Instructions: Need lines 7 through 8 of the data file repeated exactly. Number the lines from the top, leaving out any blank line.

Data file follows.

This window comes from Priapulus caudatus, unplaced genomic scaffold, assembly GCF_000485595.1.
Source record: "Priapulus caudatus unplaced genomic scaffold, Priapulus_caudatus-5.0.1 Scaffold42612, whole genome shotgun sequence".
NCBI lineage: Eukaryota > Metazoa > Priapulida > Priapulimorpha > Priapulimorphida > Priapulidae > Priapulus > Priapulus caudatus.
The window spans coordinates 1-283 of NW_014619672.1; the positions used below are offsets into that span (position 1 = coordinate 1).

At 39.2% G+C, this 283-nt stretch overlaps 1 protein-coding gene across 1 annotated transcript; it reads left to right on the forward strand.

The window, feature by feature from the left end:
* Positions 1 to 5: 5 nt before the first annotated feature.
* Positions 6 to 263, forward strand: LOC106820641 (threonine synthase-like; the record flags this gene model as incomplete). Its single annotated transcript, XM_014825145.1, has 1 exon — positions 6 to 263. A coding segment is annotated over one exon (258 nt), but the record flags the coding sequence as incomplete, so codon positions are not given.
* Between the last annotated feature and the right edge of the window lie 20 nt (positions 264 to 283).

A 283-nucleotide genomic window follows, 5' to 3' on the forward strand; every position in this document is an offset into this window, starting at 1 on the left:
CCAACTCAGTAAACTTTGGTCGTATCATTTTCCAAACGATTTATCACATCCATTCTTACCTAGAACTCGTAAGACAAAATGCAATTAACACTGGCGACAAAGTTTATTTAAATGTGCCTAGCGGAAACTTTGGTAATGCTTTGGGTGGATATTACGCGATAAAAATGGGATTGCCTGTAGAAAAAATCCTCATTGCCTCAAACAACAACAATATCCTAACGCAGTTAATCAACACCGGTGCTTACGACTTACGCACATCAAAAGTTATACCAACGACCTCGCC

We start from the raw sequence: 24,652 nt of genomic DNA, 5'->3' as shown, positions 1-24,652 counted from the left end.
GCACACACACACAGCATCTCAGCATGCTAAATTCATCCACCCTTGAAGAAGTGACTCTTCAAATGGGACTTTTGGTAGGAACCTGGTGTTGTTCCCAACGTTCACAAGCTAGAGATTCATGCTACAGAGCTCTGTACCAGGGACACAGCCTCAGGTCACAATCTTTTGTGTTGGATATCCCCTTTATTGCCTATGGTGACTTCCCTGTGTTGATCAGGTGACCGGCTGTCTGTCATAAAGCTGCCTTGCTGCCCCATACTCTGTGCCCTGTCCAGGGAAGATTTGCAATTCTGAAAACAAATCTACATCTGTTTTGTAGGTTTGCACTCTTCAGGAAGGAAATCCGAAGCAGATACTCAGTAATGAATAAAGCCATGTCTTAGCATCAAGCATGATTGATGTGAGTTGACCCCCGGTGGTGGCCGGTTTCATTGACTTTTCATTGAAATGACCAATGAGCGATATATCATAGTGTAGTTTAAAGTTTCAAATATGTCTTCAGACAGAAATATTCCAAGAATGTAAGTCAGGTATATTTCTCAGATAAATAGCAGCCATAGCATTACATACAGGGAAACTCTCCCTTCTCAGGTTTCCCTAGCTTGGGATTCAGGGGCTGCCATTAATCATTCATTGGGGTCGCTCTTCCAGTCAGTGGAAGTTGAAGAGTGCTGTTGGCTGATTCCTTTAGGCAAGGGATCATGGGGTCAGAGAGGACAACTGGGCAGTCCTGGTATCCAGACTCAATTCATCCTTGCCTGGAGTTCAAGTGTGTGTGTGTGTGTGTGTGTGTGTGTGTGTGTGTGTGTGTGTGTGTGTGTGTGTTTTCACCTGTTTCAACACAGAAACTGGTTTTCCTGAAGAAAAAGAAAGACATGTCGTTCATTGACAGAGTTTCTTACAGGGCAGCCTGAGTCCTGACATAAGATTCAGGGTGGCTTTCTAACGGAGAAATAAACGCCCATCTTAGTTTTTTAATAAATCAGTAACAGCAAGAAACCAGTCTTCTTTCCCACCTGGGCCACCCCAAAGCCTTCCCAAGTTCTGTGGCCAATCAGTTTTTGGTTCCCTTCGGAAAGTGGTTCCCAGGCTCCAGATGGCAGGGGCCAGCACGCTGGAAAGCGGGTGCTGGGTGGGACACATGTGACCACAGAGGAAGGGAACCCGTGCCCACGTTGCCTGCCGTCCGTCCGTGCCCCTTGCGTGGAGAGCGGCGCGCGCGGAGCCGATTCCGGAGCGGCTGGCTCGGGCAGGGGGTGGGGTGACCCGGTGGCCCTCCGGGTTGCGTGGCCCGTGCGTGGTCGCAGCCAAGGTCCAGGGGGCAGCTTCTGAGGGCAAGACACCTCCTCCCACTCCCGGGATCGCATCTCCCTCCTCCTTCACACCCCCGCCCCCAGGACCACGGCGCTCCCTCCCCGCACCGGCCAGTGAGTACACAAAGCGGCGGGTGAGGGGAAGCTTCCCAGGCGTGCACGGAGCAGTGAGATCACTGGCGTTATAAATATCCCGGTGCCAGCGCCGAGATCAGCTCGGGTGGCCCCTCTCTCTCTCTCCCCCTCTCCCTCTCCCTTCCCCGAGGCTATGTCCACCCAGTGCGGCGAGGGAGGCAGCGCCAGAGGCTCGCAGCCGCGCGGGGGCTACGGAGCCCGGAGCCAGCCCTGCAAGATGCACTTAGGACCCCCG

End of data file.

* Positions 1 to 5: 5 nt before the first annotated feature.
* Positions 6 to 263, forward strand: LOC106820641 (threonine synthase-like; the record flags this gene model as incomplete). Its single annotated transcript, XM_014825145.1, has 1 exon — positions 6 to 263. A coding segment is annotated over one exon (258 nt), but the record flags the coding sequence as incomplete, so codon positions are not given.